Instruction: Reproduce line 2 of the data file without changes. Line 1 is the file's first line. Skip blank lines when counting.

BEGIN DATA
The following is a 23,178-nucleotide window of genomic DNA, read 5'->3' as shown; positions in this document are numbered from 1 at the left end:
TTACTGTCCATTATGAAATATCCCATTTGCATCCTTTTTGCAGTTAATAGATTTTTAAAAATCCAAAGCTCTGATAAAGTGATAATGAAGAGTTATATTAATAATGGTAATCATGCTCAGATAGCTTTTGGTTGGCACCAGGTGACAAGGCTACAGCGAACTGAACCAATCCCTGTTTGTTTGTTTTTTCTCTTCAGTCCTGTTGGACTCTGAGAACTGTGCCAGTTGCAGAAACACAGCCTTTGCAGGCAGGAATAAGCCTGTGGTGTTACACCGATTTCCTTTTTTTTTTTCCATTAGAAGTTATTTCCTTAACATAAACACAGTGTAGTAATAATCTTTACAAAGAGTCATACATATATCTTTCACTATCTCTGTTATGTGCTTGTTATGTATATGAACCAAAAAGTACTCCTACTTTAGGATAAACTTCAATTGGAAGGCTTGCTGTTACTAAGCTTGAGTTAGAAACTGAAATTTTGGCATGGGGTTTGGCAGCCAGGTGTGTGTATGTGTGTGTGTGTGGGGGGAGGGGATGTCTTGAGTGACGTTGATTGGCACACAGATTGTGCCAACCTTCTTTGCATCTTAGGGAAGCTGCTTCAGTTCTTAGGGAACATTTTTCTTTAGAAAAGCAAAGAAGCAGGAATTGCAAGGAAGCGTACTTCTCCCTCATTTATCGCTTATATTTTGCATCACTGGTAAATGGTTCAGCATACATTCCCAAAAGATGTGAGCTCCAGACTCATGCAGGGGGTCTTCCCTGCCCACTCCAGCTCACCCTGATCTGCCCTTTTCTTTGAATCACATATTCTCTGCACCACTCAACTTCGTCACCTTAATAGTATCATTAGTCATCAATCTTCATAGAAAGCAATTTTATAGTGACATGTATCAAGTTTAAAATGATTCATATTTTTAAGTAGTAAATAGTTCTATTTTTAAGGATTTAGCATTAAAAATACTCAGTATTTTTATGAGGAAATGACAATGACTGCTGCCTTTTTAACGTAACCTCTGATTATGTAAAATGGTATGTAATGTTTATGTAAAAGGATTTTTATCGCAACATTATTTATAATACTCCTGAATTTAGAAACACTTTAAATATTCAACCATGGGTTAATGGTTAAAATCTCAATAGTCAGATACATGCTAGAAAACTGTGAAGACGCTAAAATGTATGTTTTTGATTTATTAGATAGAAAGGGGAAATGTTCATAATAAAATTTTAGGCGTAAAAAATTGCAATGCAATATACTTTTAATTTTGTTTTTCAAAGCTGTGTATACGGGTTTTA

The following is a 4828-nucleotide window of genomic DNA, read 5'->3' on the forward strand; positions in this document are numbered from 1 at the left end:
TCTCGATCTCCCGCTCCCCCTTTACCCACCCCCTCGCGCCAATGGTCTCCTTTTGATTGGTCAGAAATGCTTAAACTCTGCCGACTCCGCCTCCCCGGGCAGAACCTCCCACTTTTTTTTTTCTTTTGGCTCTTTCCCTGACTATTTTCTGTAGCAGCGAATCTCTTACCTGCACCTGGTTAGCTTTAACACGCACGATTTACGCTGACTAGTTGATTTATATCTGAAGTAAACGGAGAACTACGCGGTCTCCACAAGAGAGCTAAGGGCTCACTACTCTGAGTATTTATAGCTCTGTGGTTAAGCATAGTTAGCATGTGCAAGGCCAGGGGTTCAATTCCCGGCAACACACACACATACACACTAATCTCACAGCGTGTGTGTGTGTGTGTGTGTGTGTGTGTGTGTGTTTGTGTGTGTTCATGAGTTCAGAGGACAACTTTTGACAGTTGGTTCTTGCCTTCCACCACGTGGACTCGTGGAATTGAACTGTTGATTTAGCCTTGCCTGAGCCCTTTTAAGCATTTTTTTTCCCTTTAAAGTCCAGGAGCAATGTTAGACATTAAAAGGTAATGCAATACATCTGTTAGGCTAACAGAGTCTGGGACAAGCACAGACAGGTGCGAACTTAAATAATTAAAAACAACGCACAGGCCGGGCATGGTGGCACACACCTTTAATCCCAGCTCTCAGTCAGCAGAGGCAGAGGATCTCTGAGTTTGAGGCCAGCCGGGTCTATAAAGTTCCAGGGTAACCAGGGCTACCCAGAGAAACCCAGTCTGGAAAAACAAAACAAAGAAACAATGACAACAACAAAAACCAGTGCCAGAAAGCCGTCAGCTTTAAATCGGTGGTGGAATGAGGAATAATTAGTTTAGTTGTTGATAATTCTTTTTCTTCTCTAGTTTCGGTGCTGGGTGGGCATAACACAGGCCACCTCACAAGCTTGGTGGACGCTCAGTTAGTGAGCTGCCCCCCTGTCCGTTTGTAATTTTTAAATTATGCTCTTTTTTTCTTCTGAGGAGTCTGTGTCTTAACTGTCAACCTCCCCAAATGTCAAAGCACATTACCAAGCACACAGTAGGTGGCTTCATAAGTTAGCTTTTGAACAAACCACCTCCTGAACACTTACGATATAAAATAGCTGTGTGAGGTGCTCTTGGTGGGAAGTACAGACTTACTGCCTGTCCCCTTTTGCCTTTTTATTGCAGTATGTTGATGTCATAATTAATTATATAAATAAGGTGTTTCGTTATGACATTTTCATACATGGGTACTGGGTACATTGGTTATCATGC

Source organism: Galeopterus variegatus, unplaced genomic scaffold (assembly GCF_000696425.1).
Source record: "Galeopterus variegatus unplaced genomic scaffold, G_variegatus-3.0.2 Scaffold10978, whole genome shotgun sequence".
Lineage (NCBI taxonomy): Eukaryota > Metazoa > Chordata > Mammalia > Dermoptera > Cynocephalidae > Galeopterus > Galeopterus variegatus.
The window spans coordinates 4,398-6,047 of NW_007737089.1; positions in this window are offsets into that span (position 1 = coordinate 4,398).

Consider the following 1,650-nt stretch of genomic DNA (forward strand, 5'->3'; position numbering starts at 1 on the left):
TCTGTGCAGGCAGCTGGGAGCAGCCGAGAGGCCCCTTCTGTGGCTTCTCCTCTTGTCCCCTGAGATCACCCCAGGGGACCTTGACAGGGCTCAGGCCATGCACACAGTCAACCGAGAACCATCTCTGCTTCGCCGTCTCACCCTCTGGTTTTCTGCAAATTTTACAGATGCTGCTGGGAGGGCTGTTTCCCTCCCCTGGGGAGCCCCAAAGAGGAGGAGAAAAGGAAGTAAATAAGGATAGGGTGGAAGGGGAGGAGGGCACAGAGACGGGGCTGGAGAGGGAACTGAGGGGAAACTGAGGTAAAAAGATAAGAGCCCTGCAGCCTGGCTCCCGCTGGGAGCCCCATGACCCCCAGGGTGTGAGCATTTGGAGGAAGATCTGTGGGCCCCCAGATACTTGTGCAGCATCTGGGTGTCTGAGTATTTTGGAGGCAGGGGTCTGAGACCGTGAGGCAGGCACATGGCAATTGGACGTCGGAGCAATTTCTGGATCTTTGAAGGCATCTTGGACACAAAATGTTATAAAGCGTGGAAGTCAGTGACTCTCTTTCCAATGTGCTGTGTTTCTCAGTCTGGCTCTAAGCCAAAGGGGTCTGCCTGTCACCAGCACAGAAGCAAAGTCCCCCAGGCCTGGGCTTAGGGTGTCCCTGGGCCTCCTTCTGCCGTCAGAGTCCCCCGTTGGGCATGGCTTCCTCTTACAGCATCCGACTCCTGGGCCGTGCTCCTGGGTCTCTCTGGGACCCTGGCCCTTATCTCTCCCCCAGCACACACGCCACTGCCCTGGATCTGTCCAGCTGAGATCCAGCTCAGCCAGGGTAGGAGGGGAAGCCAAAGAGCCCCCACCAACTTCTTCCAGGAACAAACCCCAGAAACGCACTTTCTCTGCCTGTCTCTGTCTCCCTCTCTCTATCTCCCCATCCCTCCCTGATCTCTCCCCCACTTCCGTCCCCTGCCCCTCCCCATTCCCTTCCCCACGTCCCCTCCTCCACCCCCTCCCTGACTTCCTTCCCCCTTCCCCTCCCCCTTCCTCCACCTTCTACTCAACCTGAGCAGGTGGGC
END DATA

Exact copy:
TTACTGTCCATTATGAAATATCCCATTTGCATCCTTTTTGCAGTTAATAGATTTTTAAAAATCCAAAGCTCTGATAAAGTGATAATGAAGAGTTATATTAATAATGGTAATCATGCTCAGATAGCTTTTGGTTGGCACCAGGTGACAAGGCTACAGCGAACTGAACCAATCCCTGTTTGTTTGTTTTTTCTCTTCAGTCCTGTTGGACTCTGAGAACTGTGCCAGTTGCAGAAACACAGCCTTTGCAGGCAGGAATAAGCCTGTGGTGTTACACCGATTTCCTTTTTTTTTTTCCATTAGAAGTTATTTCCTTAACATAAACACAGTGTAGTAATAATCTTTACAAAGAGTCATACATATATCTTTCACTATCTCTGTTATGTGCTTGTTATGTATATGAACCAAAAAGTACTCCTACTTTAGGATAAACTTCAATTGGAAGGCTTGCTGTTACTAAGCTTGAGTTAGAAACTGAAATTTTGGCATGGGGTTTGGCAGCCAGGTGTGTGTATGTGTGTGTGTGTGGGGGGAGGGGATGTCTTGAGTGACGTTGATTGGCACACAGATTGTGCCAACCTTCTTTGCATCTTAGGGAAGCTGCTTCAGTTCTTAGGGAACATTTTTCTTTAGAAAAGCAAAGAAGCAGGAATTGCAAGGAAGCGTACTTCTCCCTCATTTATCGCTTATATTTTGCATCACTGGTAAATGGTTCAGCATACATTCCCAAAAGATGTGAGCTCCAGACTCATGCAGGGGGTCTTCCCTGCCCACTCCAGCTCACCCTGATCTGCCCTTTTCTTTGAATCACATATTCTCTGCACCACTCAACTTCGTCACCTTAATAGTATCATTAGTCATCAATCTTCATAGAAAGCAATTTTATAGTGACATGTATCAAGTTTAAAATGATTCATATTTTTAAGTAGTAAATAGTTCTATTTTTAAGGATTTAGCATTAAAAATACTCAGTATTTTTATGAGGAAATGACAATGACTGCTGCCTTTTTAACGTAACCTCTGATTATGTAAAATGGTATGTAATGTTTATGTAAAAGGATTTTTATCGCAACATTATTTATAATACTCCTGAATTTAGAAACACTTTAAATATTCAACCATGGGTTAATGGTTAAAATCTCAATAGTCAGATACATGCTAGAAAACTGTGAAGACGCTAAAATGTATGTTTTTGATTTATTAGATAGAAAGGGGAAATGTTCATAATAAAATTTTAGGCGTAAAAAATTGCAATGCAATATACTTTTAATTTTGTTTTTCAAAGCTGTGTATACGGGTTTTA